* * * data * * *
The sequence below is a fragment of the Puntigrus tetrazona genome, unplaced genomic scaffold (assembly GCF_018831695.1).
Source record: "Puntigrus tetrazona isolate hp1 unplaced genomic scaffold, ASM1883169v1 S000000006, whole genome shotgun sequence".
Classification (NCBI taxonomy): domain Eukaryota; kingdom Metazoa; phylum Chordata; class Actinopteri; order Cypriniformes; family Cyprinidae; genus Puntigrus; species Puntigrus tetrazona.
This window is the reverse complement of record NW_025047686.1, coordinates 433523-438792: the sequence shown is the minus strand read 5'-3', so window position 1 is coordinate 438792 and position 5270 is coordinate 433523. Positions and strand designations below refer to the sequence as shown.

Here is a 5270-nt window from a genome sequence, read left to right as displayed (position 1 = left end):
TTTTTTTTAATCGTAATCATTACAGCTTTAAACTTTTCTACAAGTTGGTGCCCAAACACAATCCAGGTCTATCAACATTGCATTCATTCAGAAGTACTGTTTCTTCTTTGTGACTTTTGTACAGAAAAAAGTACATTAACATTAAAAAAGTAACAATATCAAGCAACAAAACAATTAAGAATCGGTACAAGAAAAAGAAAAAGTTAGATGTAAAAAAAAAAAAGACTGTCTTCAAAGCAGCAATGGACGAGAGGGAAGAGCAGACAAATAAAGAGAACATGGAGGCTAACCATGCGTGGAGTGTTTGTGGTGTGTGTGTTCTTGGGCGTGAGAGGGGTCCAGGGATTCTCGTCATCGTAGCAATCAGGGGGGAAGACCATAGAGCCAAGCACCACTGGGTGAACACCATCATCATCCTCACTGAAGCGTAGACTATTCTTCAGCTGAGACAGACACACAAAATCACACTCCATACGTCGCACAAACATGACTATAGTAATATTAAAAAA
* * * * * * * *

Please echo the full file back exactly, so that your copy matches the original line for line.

The sequence below is a fragment of the Puntigrus tetrazona genome, unplaced genomic scaffold (assembly GCF_018831695.1).
Source record: "Puntigrus tetrazona isolate hp1 unplaced genomic scaffold, ASM1883169v1 S000000006, whole genome shotgun sequence".
Classification (NCBI taxonomy): domain Eukaryota; kingdom Metazoa; phylum Chordata; class Actinopteri; order Cypriniformes; family Cyprinidae; genus Puntigrus; species Puntigrus tetrazona.
This window is the reverse complement of record NW_025047686.1, coordinates 433523-438792: the sequence shown is the minus strand read 5'-3', so window position 1 is coordinate 438792 and position 5270 is coordinate 433523. Positions and strand designations below refer to the sequence as shown.

Here is a 5270-nt window from a genome sequence, read left to right as displayed (position 1 = left end):
TTTTTTTTAATCGTAATCATTACAGCTTTAAACTTTTCTACAAGTTGGTGCCCAAACACAATCCAGGTCTATCAACATTGCATTCATTCAGAAGTACTGTTTCTTCTTTGTGACTTTTGTACAGAAAAAAGTACATTAACATTAAAAAAGTAACAATATCAAGCAACAAAACAATTAAGAATCGGTACAAGAAAAAGAAAAAGTTAGATGTAAAAAAAAAAAAGACTGTCTTCAAAGCAGCAATGGACGAGAGGGAAGAGCAGACAAATAAAGAGAACATGGAGGCTAACCATGCGTGGAGTGTTTGTGGTGTGTGTGTTCTTGGGCGTGAGAGGGGTCCAGGGATTCTCGTCATCGTAGCAATCAGGGGGGAAGACCATAGAGCCAAGCACCACTGGGTGAACACCATCATCATCCTCACTGAAGCGTAGACTATTCTTCAGCTGAGACAGACACACAAAATCACACTCCATACGTCGCACAAACATGACTATAGTAATATTAAAAAA